Breed-Relevant Genetic Conditions

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Multiple Drug Sensitivity (ABCB1)

Identified in Australian Shepherds and Miniature/MAS-type Australian Shepherds

Collie Eye Anomaly (NHEJ1)

Identified in Australian Shepherds and Miniature/MAS-type Australian Shepherds

Canine Multifocal Retinopathy, cmr1 (BEST1 Exon 2)

Identified in Australian Shepherds and Miniature/MAS-type Australian Shepherds

Hereditary Cataracts (HSF4 Exon 9, Australian Shepherd Variant)

Identified in Australian Shepherds and Miniature/MAS-type Australian Shepherds

Urate Kidney & Bladder Stones (SLC2A9)

Identified in Australian Shepherds and Miniature/MAS-type Australian Shepherds

Neuronal Ceroid Lipofuscinosis 6, NCL 6 (CLN6 Exon 7, Australian Shepherd Variant)

Identified in Australian Shepherds and Miniature/MAS-type Australian Shepherds

Neuronal Ceroid Lipofuscinosis 8, NCL 8 (CLN8, Australian Shepherd Variant)

Identified in Australian Shepherds and Miniature/MAS-type Australian Shepherds

Craniomandibular Osteopathy, CMO (SLC37A2)

Identified in Australian Shepherds and Miniature/MAS-type Australian Shepherds

Additional Genetic Conditions

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Explore the genetics behind your dog’s appearance and size.

Coat Color

Coat Color

Other Coat Traits

Other Coat Traits

Other Body Features

Other Body Features

Body Size

Body Size

Performance

Performance

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Through Ash’s mitochondrial DNA we can trace her mother’s ancestry back to where dogs and people first became friends. This map helps you visualize the routes that her ancestors took to your home. Their story is described below the map.

Haplogroup

B1

Haplotype

B61

Map

B1

Ash’s Haplogroup

B1 is the second most common maternal lineage in breeds of European or American origin. It is the female line of the majority of Golden Retrievers, Basset Hounds, and Shih Tzus, and about half of Beagles, Pekingese and Toy Poodles. This lineage is also somewhat common among village dogs that carry distinct ancestry from these breeds. We know this is a result of B1 dogs being common amongst the European dogs that their conquering owners brought around the world, because nowhere on earth is it a very common lineage in village dogs. It even enables us to trace the path of (human) colonization: Because most Bichons are B1 and Bichons are popular in Spanish culture, B1 is now fairly common among village dogs in Latin America.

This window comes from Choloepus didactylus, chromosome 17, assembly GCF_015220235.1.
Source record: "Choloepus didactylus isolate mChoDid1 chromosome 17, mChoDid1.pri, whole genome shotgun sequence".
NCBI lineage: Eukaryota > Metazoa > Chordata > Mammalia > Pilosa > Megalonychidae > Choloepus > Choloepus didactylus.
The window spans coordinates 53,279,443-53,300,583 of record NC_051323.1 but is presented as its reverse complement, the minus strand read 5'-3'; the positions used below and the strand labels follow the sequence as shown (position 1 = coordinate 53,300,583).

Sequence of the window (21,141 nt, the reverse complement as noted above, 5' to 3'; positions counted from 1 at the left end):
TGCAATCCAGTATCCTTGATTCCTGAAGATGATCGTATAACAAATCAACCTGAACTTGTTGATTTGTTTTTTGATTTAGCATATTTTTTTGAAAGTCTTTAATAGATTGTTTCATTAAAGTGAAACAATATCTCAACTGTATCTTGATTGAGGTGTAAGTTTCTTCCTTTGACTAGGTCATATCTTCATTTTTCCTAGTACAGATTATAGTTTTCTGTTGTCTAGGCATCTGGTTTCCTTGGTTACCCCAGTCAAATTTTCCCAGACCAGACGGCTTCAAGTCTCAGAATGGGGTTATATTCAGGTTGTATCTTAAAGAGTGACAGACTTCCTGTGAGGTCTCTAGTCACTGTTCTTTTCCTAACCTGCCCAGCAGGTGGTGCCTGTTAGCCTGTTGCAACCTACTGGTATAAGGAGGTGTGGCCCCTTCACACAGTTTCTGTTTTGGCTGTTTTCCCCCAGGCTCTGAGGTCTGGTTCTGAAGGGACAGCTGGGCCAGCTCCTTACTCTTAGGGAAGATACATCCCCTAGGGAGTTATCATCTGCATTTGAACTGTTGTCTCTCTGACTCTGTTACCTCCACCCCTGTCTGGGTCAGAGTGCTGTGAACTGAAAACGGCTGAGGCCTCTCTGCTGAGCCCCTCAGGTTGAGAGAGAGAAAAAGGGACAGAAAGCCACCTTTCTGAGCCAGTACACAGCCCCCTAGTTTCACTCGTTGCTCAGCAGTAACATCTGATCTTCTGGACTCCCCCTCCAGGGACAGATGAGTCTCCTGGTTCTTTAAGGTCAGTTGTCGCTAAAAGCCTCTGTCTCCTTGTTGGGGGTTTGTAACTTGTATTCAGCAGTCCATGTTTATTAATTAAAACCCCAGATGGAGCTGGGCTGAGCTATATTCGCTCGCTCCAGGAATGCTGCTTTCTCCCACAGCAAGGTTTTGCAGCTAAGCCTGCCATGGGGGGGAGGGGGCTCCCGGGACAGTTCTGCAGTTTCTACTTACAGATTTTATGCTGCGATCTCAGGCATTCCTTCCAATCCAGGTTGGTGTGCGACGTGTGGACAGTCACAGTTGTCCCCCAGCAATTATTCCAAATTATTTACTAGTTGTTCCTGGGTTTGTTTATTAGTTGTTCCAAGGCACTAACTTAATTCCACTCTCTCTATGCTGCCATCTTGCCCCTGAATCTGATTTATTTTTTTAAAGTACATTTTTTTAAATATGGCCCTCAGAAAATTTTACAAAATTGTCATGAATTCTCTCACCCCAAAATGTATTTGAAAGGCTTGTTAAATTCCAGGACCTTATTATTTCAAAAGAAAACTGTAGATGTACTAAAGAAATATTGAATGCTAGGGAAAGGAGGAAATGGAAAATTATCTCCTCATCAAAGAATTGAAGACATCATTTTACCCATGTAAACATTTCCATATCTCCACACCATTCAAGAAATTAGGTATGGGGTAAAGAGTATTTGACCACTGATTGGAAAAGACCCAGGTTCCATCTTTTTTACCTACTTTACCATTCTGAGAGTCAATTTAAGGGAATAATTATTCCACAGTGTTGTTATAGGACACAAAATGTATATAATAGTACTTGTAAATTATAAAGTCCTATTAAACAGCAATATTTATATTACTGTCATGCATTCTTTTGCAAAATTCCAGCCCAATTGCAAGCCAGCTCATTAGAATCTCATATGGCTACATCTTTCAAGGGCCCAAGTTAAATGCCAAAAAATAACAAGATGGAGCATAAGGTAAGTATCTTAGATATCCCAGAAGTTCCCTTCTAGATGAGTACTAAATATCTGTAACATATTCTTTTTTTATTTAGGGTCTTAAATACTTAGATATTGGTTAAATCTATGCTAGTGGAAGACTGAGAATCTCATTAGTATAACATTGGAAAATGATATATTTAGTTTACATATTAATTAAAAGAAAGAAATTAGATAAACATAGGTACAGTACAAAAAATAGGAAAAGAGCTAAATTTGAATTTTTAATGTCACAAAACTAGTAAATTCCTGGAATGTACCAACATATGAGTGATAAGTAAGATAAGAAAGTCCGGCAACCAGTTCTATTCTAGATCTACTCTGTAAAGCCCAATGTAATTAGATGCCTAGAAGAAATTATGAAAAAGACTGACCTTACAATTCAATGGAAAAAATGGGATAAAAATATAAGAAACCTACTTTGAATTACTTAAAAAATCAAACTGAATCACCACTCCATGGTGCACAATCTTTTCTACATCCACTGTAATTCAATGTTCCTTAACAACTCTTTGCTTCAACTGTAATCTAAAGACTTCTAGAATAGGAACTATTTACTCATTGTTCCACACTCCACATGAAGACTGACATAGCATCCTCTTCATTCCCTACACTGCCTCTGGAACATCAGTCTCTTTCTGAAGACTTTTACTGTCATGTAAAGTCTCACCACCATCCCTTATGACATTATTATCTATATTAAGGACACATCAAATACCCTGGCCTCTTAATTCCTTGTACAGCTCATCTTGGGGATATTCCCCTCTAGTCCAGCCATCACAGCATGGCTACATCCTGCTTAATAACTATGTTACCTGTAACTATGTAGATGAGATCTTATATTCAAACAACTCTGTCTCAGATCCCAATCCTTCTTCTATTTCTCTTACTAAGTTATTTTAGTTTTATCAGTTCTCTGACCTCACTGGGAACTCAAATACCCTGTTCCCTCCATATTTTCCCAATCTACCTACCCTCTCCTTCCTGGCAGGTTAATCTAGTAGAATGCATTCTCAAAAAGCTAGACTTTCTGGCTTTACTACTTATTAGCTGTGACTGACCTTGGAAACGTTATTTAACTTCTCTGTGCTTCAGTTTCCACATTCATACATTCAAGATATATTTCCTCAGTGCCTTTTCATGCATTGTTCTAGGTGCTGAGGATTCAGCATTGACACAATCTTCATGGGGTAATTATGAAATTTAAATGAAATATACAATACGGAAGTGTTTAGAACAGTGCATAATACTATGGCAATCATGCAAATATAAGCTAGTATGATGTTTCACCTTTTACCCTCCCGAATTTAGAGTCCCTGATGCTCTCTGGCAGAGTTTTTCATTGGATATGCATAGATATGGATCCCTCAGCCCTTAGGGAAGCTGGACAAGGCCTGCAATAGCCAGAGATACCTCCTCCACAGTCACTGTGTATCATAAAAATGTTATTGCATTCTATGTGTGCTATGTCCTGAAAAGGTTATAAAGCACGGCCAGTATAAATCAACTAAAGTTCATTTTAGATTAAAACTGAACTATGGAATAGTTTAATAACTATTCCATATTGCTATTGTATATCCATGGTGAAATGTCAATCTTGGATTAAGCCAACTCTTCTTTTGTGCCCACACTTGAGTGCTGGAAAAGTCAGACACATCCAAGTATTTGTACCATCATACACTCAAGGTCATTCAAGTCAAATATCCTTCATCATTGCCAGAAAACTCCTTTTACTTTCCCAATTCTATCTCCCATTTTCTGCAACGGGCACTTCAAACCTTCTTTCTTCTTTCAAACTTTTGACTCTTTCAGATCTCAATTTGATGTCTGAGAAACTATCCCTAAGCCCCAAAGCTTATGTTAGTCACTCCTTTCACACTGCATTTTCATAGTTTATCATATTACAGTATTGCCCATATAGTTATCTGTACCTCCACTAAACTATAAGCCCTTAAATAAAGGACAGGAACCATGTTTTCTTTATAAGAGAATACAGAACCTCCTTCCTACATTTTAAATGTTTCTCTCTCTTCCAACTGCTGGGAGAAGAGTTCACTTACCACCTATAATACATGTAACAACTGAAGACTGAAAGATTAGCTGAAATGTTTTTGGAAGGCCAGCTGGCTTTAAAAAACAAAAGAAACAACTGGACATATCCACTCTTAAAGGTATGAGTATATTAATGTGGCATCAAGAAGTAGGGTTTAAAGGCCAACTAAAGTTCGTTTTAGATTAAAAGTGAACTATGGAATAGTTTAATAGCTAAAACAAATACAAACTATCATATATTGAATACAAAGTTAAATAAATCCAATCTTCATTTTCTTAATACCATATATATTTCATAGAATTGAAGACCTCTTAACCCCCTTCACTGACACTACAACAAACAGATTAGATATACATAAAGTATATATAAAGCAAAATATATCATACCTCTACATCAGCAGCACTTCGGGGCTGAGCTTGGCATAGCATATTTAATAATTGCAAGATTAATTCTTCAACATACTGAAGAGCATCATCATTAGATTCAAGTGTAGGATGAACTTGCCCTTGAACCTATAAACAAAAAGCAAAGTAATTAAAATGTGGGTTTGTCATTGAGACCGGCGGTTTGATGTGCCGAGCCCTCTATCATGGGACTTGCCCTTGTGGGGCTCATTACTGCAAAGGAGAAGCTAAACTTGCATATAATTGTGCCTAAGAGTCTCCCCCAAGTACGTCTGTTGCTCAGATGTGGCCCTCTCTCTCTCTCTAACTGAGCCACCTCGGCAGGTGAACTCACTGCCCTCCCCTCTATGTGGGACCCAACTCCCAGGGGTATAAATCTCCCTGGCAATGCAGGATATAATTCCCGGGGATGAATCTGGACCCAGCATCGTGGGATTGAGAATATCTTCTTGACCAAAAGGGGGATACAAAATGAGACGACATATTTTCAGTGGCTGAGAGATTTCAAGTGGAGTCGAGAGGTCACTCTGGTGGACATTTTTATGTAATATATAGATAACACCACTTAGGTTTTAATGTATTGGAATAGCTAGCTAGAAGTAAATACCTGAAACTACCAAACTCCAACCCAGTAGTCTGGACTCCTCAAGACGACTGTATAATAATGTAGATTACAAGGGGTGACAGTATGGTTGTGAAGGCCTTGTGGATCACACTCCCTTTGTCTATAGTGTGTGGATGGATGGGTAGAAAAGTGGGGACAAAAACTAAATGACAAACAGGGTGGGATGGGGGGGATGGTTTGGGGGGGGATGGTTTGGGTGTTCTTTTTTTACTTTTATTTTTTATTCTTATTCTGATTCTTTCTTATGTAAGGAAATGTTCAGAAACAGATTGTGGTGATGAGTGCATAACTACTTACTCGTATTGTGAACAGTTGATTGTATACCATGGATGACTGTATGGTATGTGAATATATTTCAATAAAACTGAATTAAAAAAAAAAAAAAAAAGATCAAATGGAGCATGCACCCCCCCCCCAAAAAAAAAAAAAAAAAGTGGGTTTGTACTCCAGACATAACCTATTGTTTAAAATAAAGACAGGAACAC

B61

Ash’s Haplotype

Part of the large B1 haplogroup, this haplotype occurs most commonly in Australian Cattle Dogs. It’s a rare find!

Some other Embark dogs with this haplotype:

The B1 haplogroup can be found in village dogs like the Peruvian Village Dog, pictured above.

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The Paternal Haplotype reveals a dog’s deep ancestral lineage, stretching back thousands of years to the original domestication of dogs.

Are you looking for information on the breeds that Ash inherited from her mom and dad? Check out her breed breakdown.

Paternal Haplotype is determined by looking at a dog’s Y-chromosome—but not all dogs have Y-chromosomes!

Why can’t we show Paternal Haplotype results for female dogs?

All dogs have two sex chromosomes. Female dogs have two X-chromosomes (XX) and male dogs have one X-chromosome and one Y-chromosome (XY). When having offspring, female (XX) dogs always pass an X-chromosome to their puppy. Male (XY) dogs can pass either an X or a Y-chromosome—if the puppy receives an X-chromosome from its father then it will be a female (XX) puppy and if it receives a Y-chromosome then it will be a male (XY) puppy. As you can see, Y-chromosomes are passed down from a male dog only to its male offspring.

Since Ash is a female (XX) dog, she has no Y-chromosome for us to analyze and determine a paternal haplotype.